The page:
United States District Court, E.D. Michigan, Southern Division
OPINION AND ORDER DENYING PETITION FOR WRIT OF HABEAS CORPUS (Dkt. 1), DECLINING TO ISSUE A CERTIFICATE OF APPEALABILITY AND DENYING PERMISSION FOR LEAVE TO APPEAL IN FORMA PAUPERIS
MARK A. GOLDSMITH, District Judge.
Petitioner Quiana Lovett, currently confined at the Women's Huron Valley Correctional Facility in Ypsilanti, Michigan, filed a pro se petition for writ of habeas corpus pursuant to 28 U.S.C. § 2254 (Dkt. 1), in which she challenges her conviction of second-degree murder, Mich. Comp. Laws § 750.317. As a result of her conviction, Petitioner is currently serving a sentence of 16-to-30 years. The petition raises two claims: (i) the trial court erroneously admitted evidence regarding prior acts of domestic violence committed by Petitioner, and (ii) Petitioner's confession was involuntary. For the reasons stated below, the Court denies the petition for writ of habeas corpus. The Court also declines to issue a certificate of appealability, and denies permission for leave to appeal in forma pauperis.
Petitioner was convicted following a jury trial in the Wayne County Circuit Court. The Court recites verbatim the relevant facts relied upon by the Michigan Court of Appeals, which are presumed correct on habeas review, pursuant to 28 U.S.C. § 2254(e)(1). See Wagner v. Smith , 581 F.3d 410, 413 (6th Cir. 2009).
Defendant's conviction arises from the February 20, 2010, fatal stabbing of her fiance, Brian Woods, in their Detroit home. Evidence indicated that the couple was hosting a small gathering at their home when an argument erupted between Woods, his brother, and defendant. Woods asked everyone to leave his home, including his brother, who warned Woods to "watch out" because defendant had a knife in her hand. Thereafter, defendant and Woods argued about defendant's demeanor toward Woods's brother. According to defendant, the argument progressed to a physical altercation. Defendant testified that Woods choked her to the point that she could hardly breathe and that she grabbed a kitchen knife and stabbed him once in the chest in self-defense. A few hours after the incident, defendant gave a statement to the police in which she admitted to getting mad and stabbing Woods, but she did not mention that Woods had choked her or was physically aggressive in any manner.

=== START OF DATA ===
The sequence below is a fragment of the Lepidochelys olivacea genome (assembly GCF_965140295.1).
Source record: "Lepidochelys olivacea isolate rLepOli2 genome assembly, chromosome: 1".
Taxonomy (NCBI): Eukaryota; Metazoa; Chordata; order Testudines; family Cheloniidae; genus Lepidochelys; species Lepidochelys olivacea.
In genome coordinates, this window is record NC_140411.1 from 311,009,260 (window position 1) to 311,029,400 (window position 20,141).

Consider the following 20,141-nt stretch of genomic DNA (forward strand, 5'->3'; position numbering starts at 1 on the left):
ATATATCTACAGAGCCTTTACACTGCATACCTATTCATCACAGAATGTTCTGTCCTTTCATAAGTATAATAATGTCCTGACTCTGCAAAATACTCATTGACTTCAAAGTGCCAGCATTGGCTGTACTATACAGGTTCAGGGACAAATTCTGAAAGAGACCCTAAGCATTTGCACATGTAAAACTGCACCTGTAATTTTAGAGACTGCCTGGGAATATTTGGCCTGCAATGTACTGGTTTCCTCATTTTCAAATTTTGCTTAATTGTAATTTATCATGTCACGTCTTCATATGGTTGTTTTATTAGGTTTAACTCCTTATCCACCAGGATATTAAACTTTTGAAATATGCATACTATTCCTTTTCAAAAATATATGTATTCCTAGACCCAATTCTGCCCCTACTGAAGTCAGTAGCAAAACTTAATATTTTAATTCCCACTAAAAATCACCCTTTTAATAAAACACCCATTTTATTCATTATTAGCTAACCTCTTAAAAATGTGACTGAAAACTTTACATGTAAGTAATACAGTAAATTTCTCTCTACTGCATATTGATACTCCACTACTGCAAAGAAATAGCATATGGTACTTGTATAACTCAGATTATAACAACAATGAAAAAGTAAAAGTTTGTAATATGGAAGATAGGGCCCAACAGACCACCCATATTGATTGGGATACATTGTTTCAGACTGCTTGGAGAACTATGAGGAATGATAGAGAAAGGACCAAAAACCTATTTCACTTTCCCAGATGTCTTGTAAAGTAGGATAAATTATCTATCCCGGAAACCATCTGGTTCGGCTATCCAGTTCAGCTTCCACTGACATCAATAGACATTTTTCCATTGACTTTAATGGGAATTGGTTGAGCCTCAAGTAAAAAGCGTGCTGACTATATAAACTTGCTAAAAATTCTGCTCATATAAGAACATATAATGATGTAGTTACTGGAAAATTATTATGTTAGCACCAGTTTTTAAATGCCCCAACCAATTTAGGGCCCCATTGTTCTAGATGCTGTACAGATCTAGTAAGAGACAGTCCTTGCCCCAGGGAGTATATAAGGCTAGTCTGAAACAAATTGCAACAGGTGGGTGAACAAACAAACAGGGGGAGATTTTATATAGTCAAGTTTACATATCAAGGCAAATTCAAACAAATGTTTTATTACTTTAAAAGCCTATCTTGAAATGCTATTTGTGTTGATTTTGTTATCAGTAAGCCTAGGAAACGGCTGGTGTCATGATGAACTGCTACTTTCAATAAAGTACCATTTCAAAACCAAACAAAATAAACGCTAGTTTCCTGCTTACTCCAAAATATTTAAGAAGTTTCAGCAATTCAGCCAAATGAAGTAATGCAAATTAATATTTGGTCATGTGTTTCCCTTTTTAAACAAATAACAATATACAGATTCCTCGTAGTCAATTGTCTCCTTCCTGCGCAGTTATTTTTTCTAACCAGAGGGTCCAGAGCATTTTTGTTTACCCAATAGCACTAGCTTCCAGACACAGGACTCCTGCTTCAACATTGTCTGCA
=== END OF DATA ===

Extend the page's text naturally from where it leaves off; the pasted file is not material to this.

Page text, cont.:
People v. Lovett, No. 300454, 2012 WL 516054, at *1 (Mich. Ct. App. Feb. 16, 2012).
Following her conviction and sentence, Petitioner appealed by right, raising the following claims in the Michigan Court of Appeals:
i. The admission of a plethora of unfairly prejudicial evidence about other acts of domestic violence allegedly committed by Ms. Lovett deprived her of a fair trial, where the trial court neglected to conduct the required balancing under MRE 403.
ii. Due process was violated by the admission of Ms. Lovett's confession, which was involuntarily rendered just two hours after the traumatic event, while she was very intoxicated, and under the duress of the officer's coercive techniques.
Appeal at 25, 32 (cm/ecf pages) (Dkt. 6-15). The Michigan Court of Appeals affirmed Petitioner's conviction in an unpublished opinion. Lovett, 2012 WL 516054, at *5.
Petitioner subsequently filed an application for leave to appeal in the Michigan Supreme Court, raising the same claims as in the Michigan Court of Appeals (Dkt. 6-16). The Michigan Supreme Court denied the application because it was not persuaded that the questions presented should be reviewed by the Court. People v. Lovett , 820 N.W.2d 802 (Mich. 2012).
III. STANDARD OF REVIEW
Title 28 U.S.C. § 2254(d), as amended by the Antiterrorism and Effective Death Penalty Act of 1996 ("AEDPA"), Pub. L. No. 104-132, 110 Stat. 1214, imposes the following standard of review for habeas cases:
An application for a writ of habeas corpus on behalf of a person in custody pursuant to the judgment of a State court shall not be granted with respect to any claim that was adjudicated on the merits in State ...